It’s the first day of winter and snow has been steadily falling across the American West for weeks. In the Sierra, the northern portion of the range just weathered its wettest fall in 30 years. You’d think that would translate to all-time conditions in the Tahoe area, but the multiple atmospheric river events came in far too warm to cover the range top-to-bottom. The precipitation has been good for the water starved state of California, and even though storms have had high snow lines negating most of our lake level terrain to come into play, the high elevation touring has been more than worthy and our season is off to a decent start.
Since my last report we’ve seen barely a few inches at lake level, and anywhere from 1-4’ feet at the high elevations of our forecast area. Of particular note was a recent unfortunate avalanche incident that claimed the life of a skier who was hiking and skiing in a closed portion of the Mt. Rose ski area. My deepest condolences to friends and family members grieving from their loss. Skiing in steep terrain, with intense high elevation precipitation and winds, the storm slab failed on a deep persistent weak layer (PWL) of facets located at the base of the snowpack. Because of intense rains below 8-8500’ feet, this faceted layer is located more so above 8500’ feet predominantly on N and NE aspects.
Overtime reports indicate that this PWL has become much more difficult to trigger. Wind slabs from recent storms had been an issue, but have also largely subsided in recent days. After our most recent storm avalanche activity did take place, again in the Mt. Rose area after intense wind loading and skier weight was added to a slope in steep, complex terrain. The overall take home for now is that largely avalanche danger is low, but there remains pockets of instability scattered throughout our forecast area. I can attest to skiing in the southern portion of Tahoe off Carson Pass recently where slope tests indicated good stability, and the skiing in protected areas was phenomenal. However, a party that skied on a more exposed, steeper slope near my crew released an unstable pocket that could’ve been very harmful if a person was standing or skiing in the wrong spot. Stay aware, stay informed, and make good decisions out there. We’re still skiing a relatively light snowpack for our area (we’re at 60% of average for the snow year right now), and although there’s some fun terrain to enjoy right now recent winds, gradient spikes in temperature, and general weather funk has left some lingering instabilities out there.
Terrain wise we’re still largely working with our high elevation access points. Thanks to this most recent storm our southern portion of the forecast area received a nice blanket to compete with the deeper snowpack found in the north. Carson Pass is finally starting to look like itself and is skiing well where the winds did not strip or ravage snow quality. You still want to use the help of the pass and start your tours above 8k feet, but at least there’s a base to work with in the area. To the north the most dependable touring remains in the Mt. Rose area. I swear the greater zone up there has seen more skier traffic in the past few weeks than most small ski areas get in a year, but it’s a good thing you can always find a fresh panel if you’re willing to walk a little bit farther beyond the easily accessible, low-hanging fruit.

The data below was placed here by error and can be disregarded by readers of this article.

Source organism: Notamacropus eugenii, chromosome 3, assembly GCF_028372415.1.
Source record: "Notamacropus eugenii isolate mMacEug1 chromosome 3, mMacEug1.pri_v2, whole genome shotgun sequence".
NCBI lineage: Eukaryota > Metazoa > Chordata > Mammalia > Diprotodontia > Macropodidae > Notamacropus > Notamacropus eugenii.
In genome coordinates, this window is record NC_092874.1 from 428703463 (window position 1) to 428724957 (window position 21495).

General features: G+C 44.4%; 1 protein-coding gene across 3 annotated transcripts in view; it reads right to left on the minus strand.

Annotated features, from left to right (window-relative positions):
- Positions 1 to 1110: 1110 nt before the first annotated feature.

It’s always good to get down south from Tahoe and go for a tour on the Eastside. The season has been even slower to get going in the Central and Southern Sierra, that is until the most recent storm that came in and actually helped out these more southern portions of the range more than the north. While Tahoe and the Northern Sierra are hovering in the low 60’s as far as average snow for this time of year goes, reports in the present give the Southern Sierra as much as 81% of average. Mammoth got crushed with multiple feet from this most recent storm event, but as it goes, the winds came with it and sent a lot of that snow where none of us would like to see it.
On a recent mission in the Mammoth area backcountry my partner and I experienced a host of diverse snow conditions, from full on prime steep skiing, squishy powder, to hard slabs, ice, and even some wind slabs with nothing but facets to the ground at around 11500’ feet. Some tourers have had fun in the Virginia Lakes region, but the overall story is more snow is needed here just like some lower elevation snow is needed north in Tahoe. Before you head out it’s good practice to check out the ESAC site for the latest in snow and avalanche activity.
The good news on all fronts is there’s snow, touring is happening, and while nothing is phat in the now, there’s a good looking forecast on tap that will hopefully play out for the upcoming holiday week. The storms don’t seem to track too far south right now, but each day confidence has grown that Tahoe will get a good cold dump out of a system set to arrive this Friday, and more storms are lined up into New Year’s Eve. Of course I’m hesitant to mention this activity since it seems we’ve had more hype than snow on the ground so far this season, which is why never count it until you’re skiing it. But when you’re in the backcountry making the most of whatever’s there is always worth the effort. Hopefully these upcoming storms deliver, instabilities break down, and we greet 2017 in style. Happy Solstice and cheers to the real start of winter in the Sierra!
Unofficial Networks State of the Backcountry Reports from the 2016-2017 ski season:
Antarctica and Tahoe (NOV)
“State of the Backcountry” shares stoke through: